Right now in History, he’s studying the Romans and was learning the legend of how Rome came to be. He had to illustrate it for homework and I loved watching him deciding how to show each aspect of the story. I really loved the final result. Simple and effective. 

Starting back at university next week, and one of my first modules is Children’s Writing and Publishing…I’m excited!

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Filed under Art, Music and Dance, Family, Inspiration!, Uncategorized

Children of Autumn

Deep in pockets
and held in hand
Each baby smooth
and heavy as a pound coin
Heel splitting green skin
with a press
and a twist
exposing every glossy, polished prize within

They fall from the sky
and litter the ground,
these children of autumn,
knocking on the tops of startled heads,
and rolling down the windscreens of parked cars.
Or waiting a little longer,
poised above the wet grass,
swinging slightly,
thinking about leaving home.

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Fool’s Progress: A Lesson in Getting Lost

I’ve been feeling somewhat lost lately – spiritually and materially. I suppose it’s a natural state of being at my age – then again, I’m sure everyone experiences it at different times in life. However, today I was more than just lost in an abstract way, I was really, well and truly, round and round in circles lost.

It all started with my proposed violin lesson in the morning. I left the house early, knowing at that time in the morning there would be crazy traffic. There was. It took me a whole hour to get there.

When I got there, my teacher was mysteriously not home. In fact, no one was home at all. Finding that I’d forgotten my phone, I decided just to wait for a while in case he showed up. He didn’t. After chanting some pathetic rounds, keeping tally on a piece of paper, I decided to leave. I should say that this is the point where had I any common sense, I would’ve just gone home and gotten on with the rest of the day. But no, since I have developed a borderline obsessive desire not to waste anything (including journeys) I made the foolish decision to try and find a violin shop I’d been meaning to visit. I had no map, no phone, I’d never driven in the area before, and I had only the scantiest of ideas where it was.

Undeterred, I pressed on, choosing roads on intuition and throwing caution to the wind. Roundabouts presented no problems – I chose whatever exit seemed most likely; and endless traffic lighted junctions? Pah! I lurched through them like a pro. Miraculously, I seemed to be managing to go in the right direction. My confidence grew. This wasn’t so hard! That was, until I got to Southall, where the shop was. I had now been driving for almost another hour (this place was supposed to be eighteen minutes from where my teacher lives).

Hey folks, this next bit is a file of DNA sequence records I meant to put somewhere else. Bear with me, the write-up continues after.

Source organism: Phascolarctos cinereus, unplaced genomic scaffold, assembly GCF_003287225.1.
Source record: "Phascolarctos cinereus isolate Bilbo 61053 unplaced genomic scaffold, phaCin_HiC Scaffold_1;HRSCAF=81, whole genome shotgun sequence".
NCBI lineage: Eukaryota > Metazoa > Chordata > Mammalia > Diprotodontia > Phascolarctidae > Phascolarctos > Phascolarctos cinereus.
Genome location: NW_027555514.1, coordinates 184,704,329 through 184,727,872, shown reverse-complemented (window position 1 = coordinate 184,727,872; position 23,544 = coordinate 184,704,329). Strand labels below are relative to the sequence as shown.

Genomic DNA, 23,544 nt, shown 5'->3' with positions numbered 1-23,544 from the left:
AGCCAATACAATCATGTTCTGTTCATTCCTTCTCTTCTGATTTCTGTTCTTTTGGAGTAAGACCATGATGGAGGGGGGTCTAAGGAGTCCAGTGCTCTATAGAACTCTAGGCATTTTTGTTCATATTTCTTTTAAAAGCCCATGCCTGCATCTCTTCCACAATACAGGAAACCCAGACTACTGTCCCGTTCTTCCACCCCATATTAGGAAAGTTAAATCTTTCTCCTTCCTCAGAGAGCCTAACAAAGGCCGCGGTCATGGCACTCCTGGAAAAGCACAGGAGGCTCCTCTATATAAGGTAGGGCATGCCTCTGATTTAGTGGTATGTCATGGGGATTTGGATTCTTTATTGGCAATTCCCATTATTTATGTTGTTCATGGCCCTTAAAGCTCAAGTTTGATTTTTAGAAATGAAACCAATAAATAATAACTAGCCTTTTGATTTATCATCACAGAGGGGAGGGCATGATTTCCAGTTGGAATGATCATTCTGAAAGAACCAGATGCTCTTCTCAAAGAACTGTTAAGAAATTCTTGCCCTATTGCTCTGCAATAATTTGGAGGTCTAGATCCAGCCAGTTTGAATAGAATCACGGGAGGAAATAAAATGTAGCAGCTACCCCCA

I drove down Southall Broadway, scanning every passing street for the right turn off. Cars beeped from behind and I realised I was crawling along. I contemplated trying to stop and ask someone, but I was being swept along the street too fast. After driving down the same main street three times, I decided to venture into the further unknown – the maze of tiny one way residential roads.

Round and round I crept, every so often being brought back to the main road, then through into another one way system again. Then at last help came in the glorious form of a postman! He told me the road I was looking for was on the other side of town – of course – but explained how to get there.

Ok, to cut a long story (that probably no one is reading at this point anyway) short – one Ghanian traffic warden, and two more postmen (hurrah!) later, I reached my destination. When I got there, I realised that in my search, I had driven past it twice already. Never mind. The joy of actually getting somewhere made up for the mounting frustration.

I spent a pleasant twenty minutes in the peaceful, dusty enclave of the violin shop, discussing strings and prices and Chinese finishes – but I had come too early – there was nothing I could take away today. Disappointed, but armed with new directions for getting home in a more direct way, I left.

My journey home was nothing short of a nightmare. Somewhere along the way, one wrong turn left me helplessly hurtling along the motorway towards the airport, where I was digested through the endless strip-lit tunnels and unceremoniously spat out on another roundabout, leading to lists of places I’d never been. Like a true girl, I began to cry in sheer exhaustion. I felt like my brain would explode if I saw another red traffic light.

Fortunately, it didn’t, because I managed to get home, about thirty red lights and a total of four and a half leg numbing hours later. And that’s the end of the story. I don’t really know why I wrote it all down, but it feels a little better now.

The moral? Fools rush in, whereas angels would stop to consult a map first.

Photos courtesy of David F. Gallagher at


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Photos! Finally!

At long last, I managed to upload my summer photos to my Flickr account. Click the image below to go have a looksie. They’re mostly all from the bus tour and then there’s some from Burning Man.